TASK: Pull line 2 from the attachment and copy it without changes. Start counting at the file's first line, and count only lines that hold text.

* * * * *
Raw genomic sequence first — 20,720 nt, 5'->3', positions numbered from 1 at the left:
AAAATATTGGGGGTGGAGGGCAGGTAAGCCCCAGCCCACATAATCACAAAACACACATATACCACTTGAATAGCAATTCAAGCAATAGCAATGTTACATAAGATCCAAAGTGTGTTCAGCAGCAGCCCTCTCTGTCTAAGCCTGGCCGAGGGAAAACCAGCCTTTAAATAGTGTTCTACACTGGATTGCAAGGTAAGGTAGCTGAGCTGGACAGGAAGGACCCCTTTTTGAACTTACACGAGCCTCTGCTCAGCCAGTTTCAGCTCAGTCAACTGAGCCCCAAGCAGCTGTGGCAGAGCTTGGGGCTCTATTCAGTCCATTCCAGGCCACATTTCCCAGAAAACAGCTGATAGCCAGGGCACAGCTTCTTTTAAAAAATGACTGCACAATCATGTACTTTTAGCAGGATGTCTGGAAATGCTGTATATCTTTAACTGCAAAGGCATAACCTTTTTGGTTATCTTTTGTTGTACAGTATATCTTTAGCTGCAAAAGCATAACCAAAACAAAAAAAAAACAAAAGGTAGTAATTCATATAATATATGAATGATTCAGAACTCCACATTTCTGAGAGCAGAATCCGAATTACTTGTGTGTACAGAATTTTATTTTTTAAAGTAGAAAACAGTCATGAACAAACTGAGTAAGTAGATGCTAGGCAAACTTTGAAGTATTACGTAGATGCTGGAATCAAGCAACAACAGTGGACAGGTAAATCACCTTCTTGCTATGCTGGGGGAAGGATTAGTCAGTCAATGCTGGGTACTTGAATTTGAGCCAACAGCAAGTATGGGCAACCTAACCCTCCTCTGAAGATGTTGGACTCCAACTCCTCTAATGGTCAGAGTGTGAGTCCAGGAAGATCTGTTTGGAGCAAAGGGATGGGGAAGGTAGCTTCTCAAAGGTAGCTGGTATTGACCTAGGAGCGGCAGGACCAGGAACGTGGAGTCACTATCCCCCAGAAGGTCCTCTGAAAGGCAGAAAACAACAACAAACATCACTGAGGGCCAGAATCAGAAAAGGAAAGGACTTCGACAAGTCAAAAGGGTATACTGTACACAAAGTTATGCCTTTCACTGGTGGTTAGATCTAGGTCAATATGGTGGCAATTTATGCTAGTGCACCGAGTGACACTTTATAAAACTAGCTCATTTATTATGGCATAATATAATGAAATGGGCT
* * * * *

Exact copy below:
AAAATATTGGGGGTGGAGGGCAGGTAAGCCCCAGCCCACATAATCACAAAACACACATATACCACTTGAATAGCAATTCAAGCAATAGCAATGTTACATAAGATCCAAAGTGTGTTCAGCAGCAGCCCTCTCTGTCTAAGCCTGGCCGAGGGAAAACCAGCCTTTAAATAGTGTTCTACACTGGATTGCAAGGTAAGGTAGCTGAGCTGGACAGGAAGGACCCCTTTTTGAACTTACACGAGCCTCTGCTCAGCCAGTTTCAGCTCAGTCAACTGAGCCCCAAGCAGCTGTGGCAGAGCTTGGGGCTCTATTCAGTCCATTCCAGGCCACATTTCCCAGAAAACAGCTGATAGCCAGGGCACAGCTTCTTTTAAAAAATGACTGCACAATCATGTACTTTTAGCAGGATGTCTGGAAATGCTGTATATCTTTAACTGCAAAGGCATAACCTTTTTGGTTATCTTTTGTTGTACAGTATATCTTTAGCTGCAAAAGCATAACCAAAACAAAAAAAAAACAAAAGGTAGTAATTCATATAATATATGAATGATTCAGAACTCCACATTTCTGAGAGCAGAATCCGAATTACTTGTGTGTACAGAATTTTATTTTTTAAAGTAGAAAACAGTCATGAACAAACTGAGTAAGTAGATGCTAGGCAAACTTTGAAGTATTACGTAGATGCTGGAATCAAGCAACAACAGTGGACAGGTAAATCACCTTCTTGCTATGCTGGGGGAAGGATTAGTCAGTCAATGCTGGGTACTTGAATTTGAGCCAACAGCAAGTATGGGCAACCTAACCCTCCTCTGAAGATGTTGGACTCCAACTCCTCTAATGGTCAGAGTGTGAGTCCAGGAAGATCTGTTTGGAGCAAAGGGATGGGGAAGGTAGCTTCTCAAAGGTAGCTGGTATTGACCTAGGAGCGGCAGGACCAGGAACGTGGAGTCACTATCCCCCAGAAGGTCCTCTGAAAGGCAGAAAACAACAACAAACATCACTGAGGGCCAGAATCAGAAAAGGAAAGGACTTCGACAAGTCAAAAGGGTATACTGTACACAAAGTTATGCCTTTCACTGGTGGTTAGATCTAGGTCAATATGGTGGCAATTTATGCTAGTGCACCGAGTGACACTTTATAAAACTAGCTCATTTATTATGGCATAATATAATGAAATGGGCT